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Birds as big as ponies…

Birds as big as ponies…

Ok. So here’s the lowdown on where we’ve been and what we’ve been up to. It’ll be a bit long, so good luck to you.

We hopped on a plane at 5:45 AM on January the 4th and landed in Addis at 8:30 PM on the 5th. Sandy got her visa easily, mine expires on Jan 14th, so I’m not sure how that will work yet, but they wouldn’t extend it at the airport. We exchanged cash, waited forever to get all the luggage and made our way towards the door. The attendant ushered me out but I waited for Sandy, who was pulled aside. This was my [big] mistake. they eventually pulled us both aside and thus began the customs game. We waited an hour, then counted all 187 shoes, then packed them back up and then [in disbelief] watched them cart them away to storage. We had to come back the next day with the Great Hope NGO license and TIN# (we only had an invitation letter) – then we would pay less for the shoes (hopefully). The guy who was counting with us and walking us through all this wanted a pair of shoes. I told him if he helped us I could help him, but he elected not to 😉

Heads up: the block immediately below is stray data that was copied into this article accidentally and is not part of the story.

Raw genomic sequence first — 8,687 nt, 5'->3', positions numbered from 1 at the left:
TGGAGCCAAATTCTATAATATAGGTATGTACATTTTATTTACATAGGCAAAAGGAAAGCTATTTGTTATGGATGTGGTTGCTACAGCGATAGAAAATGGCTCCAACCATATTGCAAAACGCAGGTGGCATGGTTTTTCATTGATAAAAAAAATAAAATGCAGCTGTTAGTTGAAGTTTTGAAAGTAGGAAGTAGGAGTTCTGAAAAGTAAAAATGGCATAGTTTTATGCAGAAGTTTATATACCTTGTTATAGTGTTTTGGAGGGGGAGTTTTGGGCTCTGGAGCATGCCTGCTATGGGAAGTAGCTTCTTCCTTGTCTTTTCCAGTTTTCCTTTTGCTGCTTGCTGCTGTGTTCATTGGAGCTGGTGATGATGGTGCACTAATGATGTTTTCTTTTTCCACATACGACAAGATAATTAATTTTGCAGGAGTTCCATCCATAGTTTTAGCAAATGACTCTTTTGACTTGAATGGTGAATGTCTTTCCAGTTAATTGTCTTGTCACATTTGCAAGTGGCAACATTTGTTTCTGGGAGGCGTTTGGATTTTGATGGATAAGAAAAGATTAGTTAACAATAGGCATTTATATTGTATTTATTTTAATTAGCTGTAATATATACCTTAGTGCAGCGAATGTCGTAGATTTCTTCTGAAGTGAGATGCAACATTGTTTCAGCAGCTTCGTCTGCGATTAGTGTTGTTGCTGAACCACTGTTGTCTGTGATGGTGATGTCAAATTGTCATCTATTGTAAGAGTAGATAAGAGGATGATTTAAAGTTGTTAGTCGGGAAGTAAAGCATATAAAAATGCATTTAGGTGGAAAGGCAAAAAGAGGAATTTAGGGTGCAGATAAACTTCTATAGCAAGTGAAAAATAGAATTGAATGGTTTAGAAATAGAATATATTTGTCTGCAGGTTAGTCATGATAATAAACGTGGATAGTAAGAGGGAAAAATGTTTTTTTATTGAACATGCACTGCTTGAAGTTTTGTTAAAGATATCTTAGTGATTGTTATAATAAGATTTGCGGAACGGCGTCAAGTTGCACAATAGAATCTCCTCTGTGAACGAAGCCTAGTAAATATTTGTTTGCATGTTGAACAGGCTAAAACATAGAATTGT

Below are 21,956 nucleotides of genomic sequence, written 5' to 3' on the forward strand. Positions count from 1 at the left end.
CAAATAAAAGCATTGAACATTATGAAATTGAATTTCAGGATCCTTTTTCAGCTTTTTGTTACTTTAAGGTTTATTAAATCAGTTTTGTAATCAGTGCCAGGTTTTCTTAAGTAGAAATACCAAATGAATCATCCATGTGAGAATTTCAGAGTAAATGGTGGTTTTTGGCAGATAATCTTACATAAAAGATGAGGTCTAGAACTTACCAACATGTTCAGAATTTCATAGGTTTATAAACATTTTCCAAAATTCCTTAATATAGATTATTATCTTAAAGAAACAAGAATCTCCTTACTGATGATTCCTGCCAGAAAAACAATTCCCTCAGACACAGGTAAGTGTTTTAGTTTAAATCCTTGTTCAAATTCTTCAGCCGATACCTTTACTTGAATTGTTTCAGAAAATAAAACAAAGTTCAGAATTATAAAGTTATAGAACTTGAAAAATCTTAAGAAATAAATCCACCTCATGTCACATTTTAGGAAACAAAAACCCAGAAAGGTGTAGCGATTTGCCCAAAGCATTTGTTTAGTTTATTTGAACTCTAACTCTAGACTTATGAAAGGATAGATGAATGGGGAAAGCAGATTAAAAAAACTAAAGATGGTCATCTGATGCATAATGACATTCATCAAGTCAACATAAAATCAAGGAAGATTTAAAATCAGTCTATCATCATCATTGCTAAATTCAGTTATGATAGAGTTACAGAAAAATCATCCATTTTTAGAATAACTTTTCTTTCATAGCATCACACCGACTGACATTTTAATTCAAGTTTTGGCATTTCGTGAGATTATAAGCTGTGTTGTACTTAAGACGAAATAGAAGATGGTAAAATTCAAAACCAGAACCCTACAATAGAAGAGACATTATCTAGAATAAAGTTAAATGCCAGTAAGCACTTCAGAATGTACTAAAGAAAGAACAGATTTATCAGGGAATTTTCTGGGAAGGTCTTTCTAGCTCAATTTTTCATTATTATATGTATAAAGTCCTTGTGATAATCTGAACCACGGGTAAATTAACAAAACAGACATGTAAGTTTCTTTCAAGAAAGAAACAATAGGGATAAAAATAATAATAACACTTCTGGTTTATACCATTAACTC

So our friends, Joe and Aki, who had been waiting 2 hrs, took us back to Amazing Grace guest house and I slept like a tiny little baby in my favorite bed.  We got up the next day, which was Christmas Eve, and picked up Sami Liben at Great Hope Church to go back to the airport with a license. We found out that they didn’t have the TIN# because they needed Sami’s ID to finish the process and he just got back from the States on Wednesday. Crud. But, I did feel luck to have Sami all to ourselves all day…which turned out to be ridiculous. I can’t begin to do it justice.